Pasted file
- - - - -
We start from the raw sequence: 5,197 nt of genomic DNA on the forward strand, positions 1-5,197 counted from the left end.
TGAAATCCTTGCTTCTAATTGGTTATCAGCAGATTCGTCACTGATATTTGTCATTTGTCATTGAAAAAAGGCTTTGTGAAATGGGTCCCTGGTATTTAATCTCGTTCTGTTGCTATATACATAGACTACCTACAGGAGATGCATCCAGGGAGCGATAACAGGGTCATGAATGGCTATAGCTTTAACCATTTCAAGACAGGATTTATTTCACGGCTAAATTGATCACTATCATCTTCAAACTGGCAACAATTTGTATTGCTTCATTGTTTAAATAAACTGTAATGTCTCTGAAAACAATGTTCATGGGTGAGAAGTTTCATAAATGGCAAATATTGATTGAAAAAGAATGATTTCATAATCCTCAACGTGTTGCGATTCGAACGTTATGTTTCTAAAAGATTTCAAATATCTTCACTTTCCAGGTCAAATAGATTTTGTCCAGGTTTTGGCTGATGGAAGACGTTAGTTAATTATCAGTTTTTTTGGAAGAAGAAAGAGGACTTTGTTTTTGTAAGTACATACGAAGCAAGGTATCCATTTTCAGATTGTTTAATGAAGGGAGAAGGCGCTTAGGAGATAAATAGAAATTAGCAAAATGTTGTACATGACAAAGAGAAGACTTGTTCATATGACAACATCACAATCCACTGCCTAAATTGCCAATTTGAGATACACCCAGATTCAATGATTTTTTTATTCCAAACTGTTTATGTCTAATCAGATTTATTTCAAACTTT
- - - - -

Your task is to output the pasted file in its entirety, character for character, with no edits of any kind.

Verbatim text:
We start from the raw sequence: 5,197 nt of genomic DNA on the forward strand, positions 1-5,197 counted from the left end.
TGAAATCCTTGCTTCTAATTGGTTATCAGCAGATTCGTCACTGATATTTGTCATTTGTCATTGAAAAAAGGCTTTGTGAAATGGGTCCCTGGTATTTAATCTCGTTCTGTTGCTATATACATAGACTACCTACAGGAGATGCATCCAGGGAGCGATAACAGGGTCATGAATGGCTATAGCTTTAACCATTTCAAGACAGGATTTATTTCACGGCTAAATTGATCACTATCATCTTCAAACTGGCAACAATTTGTATTGCTTCATTGTTTAAATAAACTGTAATGTCTCTGAAAACAATGTTCATGGGTGAGAAGTTTCATAAATGGCAAATATTGATTGAAAAAGAATGATTTCATAATCCTCAACGTGTTGCGATTCGAACGTTATGTTTCTAAAAGATTTCAAATATCTTCACTTTCCAGGTCAAATAGATTTTGTCCAGGTTTTGGCTGATGGAAGACGTTAGTTAATTATCAGTTTTTTTGGAAGAAGAAAGAGGACTTTGTTTTTGTAAGTACATACGAAGCAAGGTATCCATTTTCAGATTGTTTAATGAAGGGAGAAGGCGCTTAGGAGATAAATAGAAATTAGCAAAATGTTGTACATGACAAAGAGAAGACTTGTTCATATGACAACATCACAATCCACTGCCTAAATTGCCAATTTGAGATACACCCAGATTCAATGATTTTTTTATTCCAAACTGTTTATGTCTAATCAGATTTATTTCAAACTTT